Is the Fed softening on a rate cut?

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A nod to “trade negotiations and other matters” in Federal Reserve Board Chair Jerome Powell’s opening remarks to the monetary policy conference at the Chicago Fed, suggests, if needed, he would be willing to lower interest rates.

“We do not know how or when these issues will be resolved,” Powell told the conference, according to prepared text released by the Fed. “We are closely monitoring the implications of these developments for the U.S. economic outlook and, as always, we will act as appropriate to sustain the expansion, with a strong labor market and inflation near our symmetric 2% objective.”

Mickey Levy, chief economist U.S., Americas and Asia at Berenberg Capital Markets, said, “Powell simply implied that Fed is keeping up with trade negotiation details and will adjust monetary policy accordingly.”

While Powell addressed the trade situation, and noted the Fed is paying attention, “I do not think he was sending a dovish message given his conclusion about balancing a strong labor market and a symmetric stance on inflation around 2%,” said Charles Self, chief investment officer at iSectors. “More importantly, it seems that he thinks that the trade situation is a bigger risk than a slowing economy. We at iSectors continue to feel that the economy is slowing faster than the rate the consensus and the Fed believe.”

Self also found it “interesting” that Powell compared the current economy with the conditions in 1999. “It shows that the Fed is aware of the risks given the late nature of this cycle. We feel that with more soft economic information released in coming months, the fed funds futures expectation that 50 basis points of cuts will not only take place but may understate the amount of easing that the Fed may implement this year.”

Earlier, Chicago Fed President Charles Evans said in a televised interview, “I can see being more aggressive,” but declining Treasury yields don’t “necessarily mean the U.S. economy is weakening.”

When asked why the markets are pricing in two rate cuts this year and the Fed sees none, Evans replied, “At face value, it suggests the market sees something that I haven’t yet seen in the national data.”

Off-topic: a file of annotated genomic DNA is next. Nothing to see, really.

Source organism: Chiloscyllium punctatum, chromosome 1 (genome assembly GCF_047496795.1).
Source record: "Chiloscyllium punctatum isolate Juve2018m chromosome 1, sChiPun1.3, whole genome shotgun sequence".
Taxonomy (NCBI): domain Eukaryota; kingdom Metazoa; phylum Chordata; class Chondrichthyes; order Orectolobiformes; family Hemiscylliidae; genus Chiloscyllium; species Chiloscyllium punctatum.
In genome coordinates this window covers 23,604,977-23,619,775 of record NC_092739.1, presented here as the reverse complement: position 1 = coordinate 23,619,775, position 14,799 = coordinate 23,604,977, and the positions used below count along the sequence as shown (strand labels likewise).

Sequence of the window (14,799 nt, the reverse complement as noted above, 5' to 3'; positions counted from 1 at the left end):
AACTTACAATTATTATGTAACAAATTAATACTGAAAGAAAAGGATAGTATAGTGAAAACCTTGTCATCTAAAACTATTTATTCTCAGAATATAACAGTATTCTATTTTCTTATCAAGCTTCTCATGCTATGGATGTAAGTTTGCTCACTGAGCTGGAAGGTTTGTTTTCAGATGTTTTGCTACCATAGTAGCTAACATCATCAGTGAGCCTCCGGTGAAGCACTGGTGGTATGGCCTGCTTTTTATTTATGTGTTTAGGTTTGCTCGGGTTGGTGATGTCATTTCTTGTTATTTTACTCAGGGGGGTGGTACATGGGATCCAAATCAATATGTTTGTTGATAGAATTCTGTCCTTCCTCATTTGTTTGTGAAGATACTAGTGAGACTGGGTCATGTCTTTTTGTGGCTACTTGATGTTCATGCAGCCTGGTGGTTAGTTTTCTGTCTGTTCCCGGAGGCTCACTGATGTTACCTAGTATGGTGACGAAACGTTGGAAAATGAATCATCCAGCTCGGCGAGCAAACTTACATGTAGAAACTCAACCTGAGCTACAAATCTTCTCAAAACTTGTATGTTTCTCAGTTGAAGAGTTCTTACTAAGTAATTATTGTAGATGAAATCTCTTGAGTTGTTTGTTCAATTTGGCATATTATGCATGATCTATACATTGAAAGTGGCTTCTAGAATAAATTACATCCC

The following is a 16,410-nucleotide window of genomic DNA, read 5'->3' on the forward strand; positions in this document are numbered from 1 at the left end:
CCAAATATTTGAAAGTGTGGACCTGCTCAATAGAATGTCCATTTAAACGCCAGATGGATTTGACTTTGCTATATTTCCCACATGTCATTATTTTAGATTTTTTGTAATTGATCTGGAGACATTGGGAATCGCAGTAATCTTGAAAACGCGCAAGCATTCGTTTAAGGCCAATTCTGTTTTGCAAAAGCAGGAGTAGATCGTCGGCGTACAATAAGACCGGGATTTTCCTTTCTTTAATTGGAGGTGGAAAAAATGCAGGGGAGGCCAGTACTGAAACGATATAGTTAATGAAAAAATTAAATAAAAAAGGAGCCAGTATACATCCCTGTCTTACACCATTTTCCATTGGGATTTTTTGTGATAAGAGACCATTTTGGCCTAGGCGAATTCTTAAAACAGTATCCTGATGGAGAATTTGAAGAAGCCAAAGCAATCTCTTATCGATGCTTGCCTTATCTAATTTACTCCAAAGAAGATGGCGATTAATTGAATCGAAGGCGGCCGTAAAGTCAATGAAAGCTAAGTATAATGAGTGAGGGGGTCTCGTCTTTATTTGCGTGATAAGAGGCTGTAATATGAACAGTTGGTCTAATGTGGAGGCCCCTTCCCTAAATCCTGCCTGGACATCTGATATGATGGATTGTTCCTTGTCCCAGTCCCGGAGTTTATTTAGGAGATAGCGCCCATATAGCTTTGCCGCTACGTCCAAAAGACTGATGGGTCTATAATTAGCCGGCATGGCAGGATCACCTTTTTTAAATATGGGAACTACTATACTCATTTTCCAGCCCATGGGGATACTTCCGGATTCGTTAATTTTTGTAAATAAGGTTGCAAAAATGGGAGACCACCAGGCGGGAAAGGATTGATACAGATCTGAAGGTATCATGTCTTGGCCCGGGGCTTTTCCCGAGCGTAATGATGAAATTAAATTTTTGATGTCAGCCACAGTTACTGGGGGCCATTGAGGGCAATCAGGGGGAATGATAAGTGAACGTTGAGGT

And, he added, “We have to be paying attention to market signals where they seem to be seeing some things we’re not seeing as quickly.”

In other comments at the conference, Powell said, “the proximity of interest rates to the [effective lower bound] has become the preeminent monetary policy challenge of our time, tainting all manner of issues with ELB risk and imbuing many old challenges with greater significance.”

If rates were higher, he suggested, “around 4% or 5%, a low-side surprise of a few tenths on inflation did not raise the specter of the ELB. But the world has changed.”

With inflation low, a “low-side surprise, if it were to persist, would bring us uncomfortably closer to the ELB. My FOMC colleagues and I must—and do—take seriously the risk that inflation shortfalls that persist even in a robust economy could precipitate a difficult-to-arrest downward drift in inflation expectations.”

In addition, fears of hitting ELB affect “transparency and accountability,” he said. When rates neared zero, the Fed needed to try “new, untested tools,” where “their efficacy, costs, and risks remain less well understood than the traditional approaches to central banking.”

The FOMC remains “committed to explaining why the use of these tools in the wake of the crisis was a prudent and effective approach to pursuing our congressional mandate and why tools like these are likely to be needed again.”

The Summary of Economic Projections’ dot plot, Powell said, offers an idea of what the Fed expects “if things go as expected.” However, he cautioned, “we have been living in times characterized by large, frequent, unexpected changes in the underlying structure of the economy.”

As such, he suggested, it may be “more important” to tell “how the FOMC will react to unexpected economic developments. In times of high uncertainty, the median dot might best be thought of as the least unlikely outcome.”

Factory orders
Factory orders fell 0.8% in April, while March orders were revised down to a 1.3% gain from the previously reported 1.9% gain, the Commerce Department said.

Economists polled by IFR Markets expected a 1.0% decline.

Shipments dropped 0.5%, its biggest slide since April 2017.

New York City conditions
New York economic conditions slumped in May, with the current conditions index dropping to a two-year low of 48.6, after hitting a 12-plus year high of 77.3 in April, the Institute for Supply Management-New York’s Report on Business index, released Tuesday, indicated.

This index hadn’t shown contraction since September 2017, when it was at 49.7, ISM said. The future outlook index slid to 56.3 in May from a seven-month high of 77.8 in April.

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Monetary policy Jerome Powell Charles Evans Federal Reserve Federal Reserve Bank of Chicago FOMC